How Litigation Chokes Info Flow

August 31, 2010

Short honk: I noted this article “Google Code Blog: An update on JavaOne.” My hunch is that Google is pulling out because of the dust up between Oracle and Google. If I am right, this is one more example of legal eagles’ stifling information flow. Wonderful.

Stephen E Arnold, August 31, 2010


Yahoo Essay Sets a Record Straight

August 31, 2010

Anyone interested in the pay to play angle for search will want to read “Bubble Blinders: The Untold Story of the Search Business Model.” In addition to correcting some factual errors from high profile search wizards, the write up underscores how tough it is for one company to see that a big opportunity exists. More about this point in a moment.

I am not going to beat up on Yahoo. The company has suffered enough, and it is probably going to become a hit in the business school case study comic books. I noted one key passage. Here it is:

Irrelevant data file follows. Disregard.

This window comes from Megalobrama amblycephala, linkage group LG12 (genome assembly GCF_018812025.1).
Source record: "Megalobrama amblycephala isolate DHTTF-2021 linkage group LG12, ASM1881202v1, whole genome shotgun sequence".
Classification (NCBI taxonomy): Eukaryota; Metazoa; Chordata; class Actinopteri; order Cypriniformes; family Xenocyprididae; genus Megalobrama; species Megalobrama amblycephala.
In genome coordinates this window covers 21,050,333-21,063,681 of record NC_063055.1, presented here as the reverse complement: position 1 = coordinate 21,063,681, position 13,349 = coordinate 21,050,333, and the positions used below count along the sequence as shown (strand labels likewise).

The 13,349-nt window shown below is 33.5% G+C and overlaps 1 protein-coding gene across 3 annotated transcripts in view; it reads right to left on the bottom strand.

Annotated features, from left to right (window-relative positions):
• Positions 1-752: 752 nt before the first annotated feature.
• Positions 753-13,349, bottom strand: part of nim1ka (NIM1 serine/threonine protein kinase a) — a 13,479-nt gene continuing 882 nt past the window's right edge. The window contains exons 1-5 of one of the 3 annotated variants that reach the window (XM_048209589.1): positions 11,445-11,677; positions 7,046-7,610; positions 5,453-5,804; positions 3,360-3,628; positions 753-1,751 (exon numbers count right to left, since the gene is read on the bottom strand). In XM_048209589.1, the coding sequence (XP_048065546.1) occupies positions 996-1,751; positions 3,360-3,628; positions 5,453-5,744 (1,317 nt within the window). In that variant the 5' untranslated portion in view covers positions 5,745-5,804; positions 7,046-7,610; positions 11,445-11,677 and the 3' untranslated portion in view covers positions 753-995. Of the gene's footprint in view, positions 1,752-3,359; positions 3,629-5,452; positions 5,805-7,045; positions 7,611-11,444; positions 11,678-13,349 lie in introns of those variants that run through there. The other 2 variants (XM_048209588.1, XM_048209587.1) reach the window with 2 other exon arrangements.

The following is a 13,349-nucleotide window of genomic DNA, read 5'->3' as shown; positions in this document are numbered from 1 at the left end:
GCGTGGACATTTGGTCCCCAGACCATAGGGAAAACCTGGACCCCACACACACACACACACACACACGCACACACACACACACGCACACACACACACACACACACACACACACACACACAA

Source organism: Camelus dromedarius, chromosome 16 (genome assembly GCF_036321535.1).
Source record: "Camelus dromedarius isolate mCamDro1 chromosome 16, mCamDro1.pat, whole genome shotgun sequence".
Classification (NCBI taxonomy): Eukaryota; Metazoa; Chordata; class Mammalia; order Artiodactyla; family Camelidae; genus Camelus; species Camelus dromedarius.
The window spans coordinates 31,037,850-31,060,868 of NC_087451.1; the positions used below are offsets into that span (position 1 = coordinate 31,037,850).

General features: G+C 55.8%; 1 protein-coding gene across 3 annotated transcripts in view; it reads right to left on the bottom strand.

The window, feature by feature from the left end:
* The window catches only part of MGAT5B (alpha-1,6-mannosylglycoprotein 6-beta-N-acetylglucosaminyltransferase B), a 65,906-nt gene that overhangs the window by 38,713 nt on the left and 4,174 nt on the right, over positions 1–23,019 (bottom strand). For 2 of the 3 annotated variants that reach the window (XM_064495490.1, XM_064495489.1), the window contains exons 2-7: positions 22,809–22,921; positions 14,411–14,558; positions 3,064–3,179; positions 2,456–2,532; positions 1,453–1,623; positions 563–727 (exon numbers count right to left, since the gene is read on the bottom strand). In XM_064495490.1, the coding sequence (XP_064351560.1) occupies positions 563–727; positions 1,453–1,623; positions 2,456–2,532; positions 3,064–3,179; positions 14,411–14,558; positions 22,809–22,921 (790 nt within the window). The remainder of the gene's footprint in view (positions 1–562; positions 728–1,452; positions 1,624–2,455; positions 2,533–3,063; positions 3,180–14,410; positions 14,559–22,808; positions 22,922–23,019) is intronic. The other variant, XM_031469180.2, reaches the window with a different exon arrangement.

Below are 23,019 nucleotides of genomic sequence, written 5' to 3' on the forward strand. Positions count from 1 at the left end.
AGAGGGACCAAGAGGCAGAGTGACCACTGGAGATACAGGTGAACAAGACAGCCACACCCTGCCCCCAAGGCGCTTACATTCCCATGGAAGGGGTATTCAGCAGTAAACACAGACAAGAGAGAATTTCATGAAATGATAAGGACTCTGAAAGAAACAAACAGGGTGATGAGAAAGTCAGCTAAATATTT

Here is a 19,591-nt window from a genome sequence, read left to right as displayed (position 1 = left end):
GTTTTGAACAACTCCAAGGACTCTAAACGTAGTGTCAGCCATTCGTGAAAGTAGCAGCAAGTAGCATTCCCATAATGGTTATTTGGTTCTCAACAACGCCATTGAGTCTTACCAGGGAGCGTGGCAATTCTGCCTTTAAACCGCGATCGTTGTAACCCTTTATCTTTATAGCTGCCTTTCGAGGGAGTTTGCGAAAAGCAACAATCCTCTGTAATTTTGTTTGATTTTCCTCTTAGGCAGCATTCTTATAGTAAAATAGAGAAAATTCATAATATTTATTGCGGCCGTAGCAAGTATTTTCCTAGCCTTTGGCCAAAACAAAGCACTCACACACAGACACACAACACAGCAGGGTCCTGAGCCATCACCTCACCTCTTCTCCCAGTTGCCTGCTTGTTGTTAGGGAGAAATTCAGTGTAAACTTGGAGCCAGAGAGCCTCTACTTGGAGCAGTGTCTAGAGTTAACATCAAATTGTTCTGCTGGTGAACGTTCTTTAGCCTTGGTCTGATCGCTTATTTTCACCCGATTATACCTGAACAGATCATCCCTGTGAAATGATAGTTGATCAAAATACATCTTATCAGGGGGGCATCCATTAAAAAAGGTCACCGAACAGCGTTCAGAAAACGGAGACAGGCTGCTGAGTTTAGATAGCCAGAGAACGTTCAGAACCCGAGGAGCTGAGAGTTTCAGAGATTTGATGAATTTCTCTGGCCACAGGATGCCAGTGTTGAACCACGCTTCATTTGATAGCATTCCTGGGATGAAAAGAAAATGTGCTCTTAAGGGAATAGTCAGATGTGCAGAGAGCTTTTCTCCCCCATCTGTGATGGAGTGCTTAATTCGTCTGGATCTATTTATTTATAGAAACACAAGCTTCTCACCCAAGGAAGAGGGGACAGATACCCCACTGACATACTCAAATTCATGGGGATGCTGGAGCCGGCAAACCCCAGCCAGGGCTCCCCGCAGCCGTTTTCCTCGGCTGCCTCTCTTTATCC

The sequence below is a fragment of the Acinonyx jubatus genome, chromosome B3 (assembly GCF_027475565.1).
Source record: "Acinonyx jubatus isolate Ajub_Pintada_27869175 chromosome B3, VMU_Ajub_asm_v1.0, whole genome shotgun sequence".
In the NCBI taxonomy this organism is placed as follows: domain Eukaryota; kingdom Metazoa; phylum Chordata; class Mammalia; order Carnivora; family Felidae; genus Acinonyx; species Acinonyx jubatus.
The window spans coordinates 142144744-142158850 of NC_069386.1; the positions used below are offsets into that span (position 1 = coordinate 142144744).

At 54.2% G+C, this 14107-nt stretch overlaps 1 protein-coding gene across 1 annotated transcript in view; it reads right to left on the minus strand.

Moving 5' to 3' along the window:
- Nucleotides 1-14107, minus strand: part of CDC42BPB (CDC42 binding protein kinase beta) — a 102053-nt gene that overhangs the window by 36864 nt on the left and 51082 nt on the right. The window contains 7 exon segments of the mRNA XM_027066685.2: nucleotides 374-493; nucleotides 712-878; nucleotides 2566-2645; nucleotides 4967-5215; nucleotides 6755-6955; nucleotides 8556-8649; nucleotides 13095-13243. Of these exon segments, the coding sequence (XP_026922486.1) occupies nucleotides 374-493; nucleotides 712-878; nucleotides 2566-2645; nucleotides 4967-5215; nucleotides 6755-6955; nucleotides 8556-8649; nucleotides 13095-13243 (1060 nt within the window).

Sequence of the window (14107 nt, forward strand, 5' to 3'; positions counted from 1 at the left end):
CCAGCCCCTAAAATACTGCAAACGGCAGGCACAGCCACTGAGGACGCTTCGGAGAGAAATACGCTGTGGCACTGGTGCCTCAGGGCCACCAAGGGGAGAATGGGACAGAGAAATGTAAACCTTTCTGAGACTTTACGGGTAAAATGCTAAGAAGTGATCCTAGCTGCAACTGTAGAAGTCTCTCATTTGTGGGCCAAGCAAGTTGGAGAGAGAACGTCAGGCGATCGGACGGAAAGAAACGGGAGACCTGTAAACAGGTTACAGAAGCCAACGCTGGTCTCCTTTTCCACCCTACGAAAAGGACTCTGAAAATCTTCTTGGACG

From 1997 to 2000, we visited Yahoo more than a dozen times to pitch the Keywords idea: pay-for-placement, keyword-targeted text ads on the side of search results. Despite repeated rejection, we pitched every member of Yahoo’s executive team multiple times, each time finding new ways to present the concept and new data to support how profitable and huge the opportunity might be, all in vain. Like Paul Graham’s reaction when he first pitched them “Revenue Loop,” my initial sentiment was that perhaps we were doing a terrible job explaining the idea. But soon I realized that Yahoo simply didn’t see the value of search. They were sitting on one of the most strategic assets in the world, yet apparently didn’t even know it.

I am not convinced this is an “innovator’s dilemma. I think it is standard human behavior. A current example is the Yahooing of Google. Multiple acquisitions in a short period of time requires top notch management methods. Does Google have these? With the rapid fire failures this summer, I think Google’s management skills are on display. Then there are the twin and now pretty well known Google antagonists: Apple and Facebook. Android looks like a winner, but Google has to monetize that open source play. Facebook is running mostly unchecked.